EARLIER THIS year, the Trump administration took a small step toward balancing a gross asymmetry in U.S.-Chinese relations: While Chinese news organizations, including state-run bodies that serve as fronts for intelligence agencies, freely deployed hundreds of purported journalists and family members in the United States, China allowed a much smaller contingent of U.S. reporters, and they were experiencing mounting harassment. The State Department designated five Chinese news outlets as official government entities — which they are — and subjected them to reporting requirements applied to diplomats.

That has touched off a tit-for-tat press war that the regime of Xi Jinping has used to further curtail independent reporting from China, even as the world battles the covid-19 pandemic that originated there. In its latest step, on Tuesday the Ministry of Foreign Affairs withdrew the credentials of journalists from The Post, the New York Times and the Wall Street Journal who are U.S. citizens. One of The Post’s two full-time correspondents, Gerry Shih, appeared to be covered by the order.

China claims to be responding reciprocally to U.S. actions. In fact, the measures of the two governments, as well as the people affected, bear little similarity to one another. Beijing’s initial answer to the U.S. requirement was to expel three Wall Street Journal reporters, one of whom had been reporting from Hubei province, where the novel coronavirus now sweeping the world originated.

That was in keeping with what has been a growing practice of canceling or limiting the visas of foreign journalists whose coverage the regime objects to. According to a report this month by the Foreign Correspondents’ Club of China, the regime has expelled or refused to renew visas for nine correspondents since 2013; in 2019, it limited visas for a dozen others to six months or less. While Chinese journalists in the United States receive indefinite visas, and some stay for a decade or longer, “Chinese authorities are using visas as weapons against the foreign press like never before,” the report said.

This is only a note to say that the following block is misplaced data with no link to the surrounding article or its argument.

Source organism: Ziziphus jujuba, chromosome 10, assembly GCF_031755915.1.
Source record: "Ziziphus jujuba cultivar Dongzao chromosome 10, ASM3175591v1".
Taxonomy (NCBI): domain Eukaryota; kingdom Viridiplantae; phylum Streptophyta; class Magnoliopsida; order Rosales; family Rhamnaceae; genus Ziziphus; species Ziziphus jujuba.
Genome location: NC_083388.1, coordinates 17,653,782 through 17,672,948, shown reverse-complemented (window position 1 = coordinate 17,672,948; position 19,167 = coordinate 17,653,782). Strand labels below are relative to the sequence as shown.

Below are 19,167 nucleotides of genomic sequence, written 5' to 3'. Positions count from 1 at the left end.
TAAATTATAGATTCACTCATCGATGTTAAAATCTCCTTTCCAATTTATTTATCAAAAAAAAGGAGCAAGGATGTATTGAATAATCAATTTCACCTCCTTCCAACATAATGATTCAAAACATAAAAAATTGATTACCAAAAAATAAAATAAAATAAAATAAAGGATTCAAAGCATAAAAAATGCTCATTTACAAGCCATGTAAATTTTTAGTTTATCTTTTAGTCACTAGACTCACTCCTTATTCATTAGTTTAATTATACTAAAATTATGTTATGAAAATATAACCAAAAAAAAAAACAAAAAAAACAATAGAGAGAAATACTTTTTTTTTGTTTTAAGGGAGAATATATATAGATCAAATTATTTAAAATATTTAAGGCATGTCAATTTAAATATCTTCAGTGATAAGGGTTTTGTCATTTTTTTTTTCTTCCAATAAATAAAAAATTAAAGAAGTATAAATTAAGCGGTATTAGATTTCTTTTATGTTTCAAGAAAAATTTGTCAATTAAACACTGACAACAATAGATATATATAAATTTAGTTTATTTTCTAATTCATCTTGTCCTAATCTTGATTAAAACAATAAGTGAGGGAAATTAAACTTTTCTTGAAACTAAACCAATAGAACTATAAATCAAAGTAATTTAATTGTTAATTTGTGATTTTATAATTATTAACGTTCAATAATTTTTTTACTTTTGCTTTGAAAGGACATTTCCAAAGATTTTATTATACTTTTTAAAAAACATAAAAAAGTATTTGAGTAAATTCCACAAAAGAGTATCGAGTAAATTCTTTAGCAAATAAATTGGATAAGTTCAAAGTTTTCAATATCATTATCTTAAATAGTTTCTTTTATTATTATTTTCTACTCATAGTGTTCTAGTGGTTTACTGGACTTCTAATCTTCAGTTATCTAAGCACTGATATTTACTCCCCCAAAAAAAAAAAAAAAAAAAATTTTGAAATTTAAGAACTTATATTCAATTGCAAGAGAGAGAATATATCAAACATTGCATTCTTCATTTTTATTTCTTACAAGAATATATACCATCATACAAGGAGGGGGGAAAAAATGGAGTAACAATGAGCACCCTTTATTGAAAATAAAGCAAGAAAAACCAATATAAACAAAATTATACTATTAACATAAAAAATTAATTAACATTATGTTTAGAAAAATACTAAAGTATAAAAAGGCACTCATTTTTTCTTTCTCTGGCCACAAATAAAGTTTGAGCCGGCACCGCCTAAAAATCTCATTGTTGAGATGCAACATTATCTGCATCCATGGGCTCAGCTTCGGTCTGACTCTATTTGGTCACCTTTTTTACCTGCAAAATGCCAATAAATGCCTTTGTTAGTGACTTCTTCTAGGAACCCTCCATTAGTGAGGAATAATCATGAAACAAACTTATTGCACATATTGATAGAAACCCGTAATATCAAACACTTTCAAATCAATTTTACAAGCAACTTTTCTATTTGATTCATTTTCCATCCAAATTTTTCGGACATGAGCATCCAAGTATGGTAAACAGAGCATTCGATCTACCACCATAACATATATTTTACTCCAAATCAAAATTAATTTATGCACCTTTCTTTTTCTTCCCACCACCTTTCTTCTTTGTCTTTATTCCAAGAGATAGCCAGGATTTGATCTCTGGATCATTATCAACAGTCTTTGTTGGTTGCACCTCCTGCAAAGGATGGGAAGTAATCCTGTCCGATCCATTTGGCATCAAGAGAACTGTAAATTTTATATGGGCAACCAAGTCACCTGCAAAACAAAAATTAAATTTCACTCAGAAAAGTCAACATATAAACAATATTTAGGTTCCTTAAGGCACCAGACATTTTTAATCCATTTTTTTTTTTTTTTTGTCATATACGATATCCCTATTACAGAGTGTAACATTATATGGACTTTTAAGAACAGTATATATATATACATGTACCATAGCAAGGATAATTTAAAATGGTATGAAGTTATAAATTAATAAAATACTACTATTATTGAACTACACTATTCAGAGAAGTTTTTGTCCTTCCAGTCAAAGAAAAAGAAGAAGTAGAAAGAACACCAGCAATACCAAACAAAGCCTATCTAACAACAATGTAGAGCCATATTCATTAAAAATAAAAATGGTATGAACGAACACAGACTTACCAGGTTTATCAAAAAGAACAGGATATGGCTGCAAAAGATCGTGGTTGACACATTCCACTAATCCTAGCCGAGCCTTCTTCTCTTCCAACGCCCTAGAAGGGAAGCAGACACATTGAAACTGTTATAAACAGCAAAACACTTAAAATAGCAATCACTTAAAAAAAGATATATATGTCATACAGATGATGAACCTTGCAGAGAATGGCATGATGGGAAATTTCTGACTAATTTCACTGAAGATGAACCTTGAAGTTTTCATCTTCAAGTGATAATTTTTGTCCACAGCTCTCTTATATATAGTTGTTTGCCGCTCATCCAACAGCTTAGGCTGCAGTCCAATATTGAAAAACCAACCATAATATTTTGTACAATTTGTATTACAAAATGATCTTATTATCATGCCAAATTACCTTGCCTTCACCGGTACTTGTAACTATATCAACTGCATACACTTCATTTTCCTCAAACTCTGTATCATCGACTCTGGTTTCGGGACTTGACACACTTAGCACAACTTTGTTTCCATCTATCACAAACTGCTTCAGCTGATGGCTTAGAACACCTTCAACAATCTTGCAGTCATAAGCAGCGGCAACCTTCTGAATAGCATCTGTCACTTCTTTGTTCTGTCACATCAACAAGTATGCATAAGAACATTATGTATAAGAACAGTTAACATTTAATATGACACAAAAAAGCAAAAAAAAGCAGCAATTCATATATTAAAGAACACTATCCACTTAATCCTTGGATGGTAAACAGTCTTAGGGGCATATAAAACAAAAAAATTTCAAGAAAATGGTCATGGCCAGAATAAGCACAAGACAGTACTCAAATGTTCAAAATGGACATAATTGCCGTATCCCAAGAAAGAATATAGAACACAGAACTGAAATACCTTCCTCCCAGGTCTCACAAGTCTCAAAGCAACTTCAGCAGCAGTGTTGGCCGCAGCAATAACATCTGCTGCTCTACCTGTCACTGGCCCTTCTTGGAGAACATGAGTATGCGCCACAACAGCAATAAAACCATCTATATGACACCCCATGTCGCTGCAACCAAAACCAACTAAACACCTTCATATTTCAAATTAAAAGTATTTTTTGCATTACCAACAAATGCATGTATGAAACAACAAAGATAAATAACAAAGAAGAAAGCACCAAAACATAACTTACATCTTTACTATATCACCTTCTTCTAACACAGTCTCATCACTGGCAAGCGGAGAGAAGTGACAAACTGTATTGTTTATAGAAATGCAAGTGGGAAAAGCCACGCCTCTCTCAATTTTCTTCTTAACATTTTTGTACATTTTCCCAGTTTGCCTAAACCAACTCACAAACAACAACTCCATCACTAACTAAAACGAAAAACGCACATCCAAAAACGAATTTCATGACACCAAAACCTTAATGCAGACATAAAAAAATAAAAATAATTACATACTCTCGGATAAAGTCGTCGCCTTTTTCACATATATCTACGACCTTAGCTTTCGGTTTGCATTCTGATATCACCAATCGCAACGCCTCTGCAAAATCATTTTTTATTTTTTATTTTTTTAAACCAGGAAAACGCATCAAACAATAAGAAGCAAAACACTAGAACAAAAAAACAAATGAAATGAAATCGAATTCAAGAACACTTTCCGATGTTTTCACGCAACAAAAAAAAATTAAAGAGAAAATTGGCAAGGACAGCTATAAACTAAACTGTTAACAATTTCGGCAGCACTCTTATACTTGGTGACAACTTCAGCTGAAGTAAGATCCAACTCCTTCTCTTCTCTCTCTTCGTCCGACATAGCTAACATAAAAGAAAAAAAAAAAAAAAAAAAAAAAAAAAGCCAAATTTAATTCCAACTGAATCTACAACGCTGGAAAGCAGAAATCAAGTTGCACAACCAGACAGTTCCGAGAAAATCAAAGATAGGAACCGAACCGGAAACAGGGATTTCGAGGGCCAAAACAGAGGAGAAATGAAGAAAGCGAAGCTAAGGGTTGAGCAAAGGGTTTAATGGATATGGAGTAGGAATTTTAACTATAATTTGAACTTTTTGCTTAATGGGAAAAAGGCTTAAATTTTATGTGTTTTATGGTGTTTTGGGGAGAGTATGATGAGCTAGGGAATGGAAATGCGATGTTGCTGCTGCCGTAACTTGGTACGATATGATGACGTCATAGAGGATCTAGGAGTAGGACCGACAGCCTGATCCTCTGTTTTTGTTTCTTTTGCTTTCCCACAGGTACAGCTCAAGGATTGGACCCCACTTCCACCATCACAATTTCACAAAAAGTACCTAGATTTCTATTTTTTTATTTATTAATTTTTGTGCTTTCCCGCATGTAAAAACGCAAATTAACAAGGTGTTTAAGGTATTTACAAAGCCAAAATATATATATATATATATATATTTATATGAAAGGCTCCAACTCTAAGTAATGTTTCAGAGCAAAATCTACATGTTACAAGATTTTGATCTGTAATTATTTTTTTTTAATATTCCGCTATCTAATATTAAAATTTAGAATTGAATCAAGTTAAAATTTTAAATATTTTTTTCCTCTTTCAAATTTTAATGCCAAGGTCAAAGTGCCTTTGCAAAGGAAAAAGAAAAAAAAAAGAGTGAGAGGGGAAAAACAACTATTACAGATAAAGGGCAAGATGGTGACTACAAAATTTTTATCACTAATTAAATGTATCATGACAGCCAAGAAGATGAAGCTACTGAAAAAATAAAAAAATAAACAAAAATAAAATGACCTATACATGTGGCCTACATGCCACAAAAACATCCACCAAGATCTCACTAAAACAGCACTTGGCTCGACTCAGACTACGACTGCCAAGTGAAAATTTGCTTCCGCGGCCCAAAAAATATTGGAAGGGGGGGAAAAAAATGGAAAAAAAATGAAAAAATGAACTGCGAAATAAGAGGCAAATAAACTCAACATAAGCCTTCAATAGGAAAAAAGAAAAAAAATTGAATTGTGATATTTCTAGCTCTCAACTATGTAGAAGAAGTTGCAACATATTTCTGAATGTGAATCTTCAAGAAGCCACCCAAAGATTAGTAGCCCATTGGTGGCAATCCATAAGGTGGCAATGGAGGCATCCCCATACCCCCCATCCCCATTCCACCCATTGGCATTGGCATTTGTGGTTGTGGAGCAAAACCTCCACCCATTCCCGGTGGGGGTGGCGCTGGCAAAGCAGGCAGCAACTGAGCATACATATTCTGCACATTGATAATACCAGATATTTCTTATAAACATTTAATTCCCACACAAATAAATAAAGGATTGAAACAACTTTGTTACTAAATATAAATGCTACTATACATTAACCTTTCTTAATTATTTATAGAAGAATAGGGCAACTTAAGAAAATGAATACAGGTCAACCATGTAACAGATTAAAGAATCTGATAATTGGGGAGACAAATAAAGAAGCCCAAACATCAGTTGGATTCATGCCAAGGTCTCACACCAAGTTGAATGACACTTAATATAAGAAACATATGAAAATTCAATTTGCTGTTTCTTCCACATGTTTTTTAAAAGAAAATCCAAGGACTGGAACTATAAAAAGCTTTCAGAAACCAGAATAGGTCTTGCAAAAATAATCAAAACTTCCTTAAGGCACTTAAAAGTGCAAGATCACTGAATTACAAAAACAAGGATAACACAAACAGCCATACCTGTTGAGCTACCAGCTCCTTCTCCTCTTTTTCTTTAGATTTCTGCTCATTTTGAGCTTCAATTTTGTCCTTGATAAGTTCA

The State Department answered the first Wall Street Journal expulsions with an overdue measure: It limited the U.S.-based Chinese staff of the five state organizations to 100, down from 160 and about equal to the number of U.S. citizens accredited as journalists in China. No particular individual was targeted; State refrained from designating those “journalists” whose principal work is believed to be reporting to intelligence agencies. Secretary of State Mike Pompeo said the United States was not seeking to restrict what Chinese news organizations report but rather “to establish a long-overdue level playing field.”

China could respond by accrediting more American journalists and getting an expansion of its U.S. bureaus in return. Instead, it has chosen to further restrict independent reporting on the country at a time when much of the world is wondering whether it can believe Beijing’s accounts of the covid-19 epidemic. As it happens, The Post on Tuesday published a vivid and balanced account by Mr. Shih of the recent lockdown imposed on Beijing, which he described as effective in stemming the epidemic. It’s hard to see how Mr. Xi’s regime can benefit from further suppression of such fair and credible reporting.

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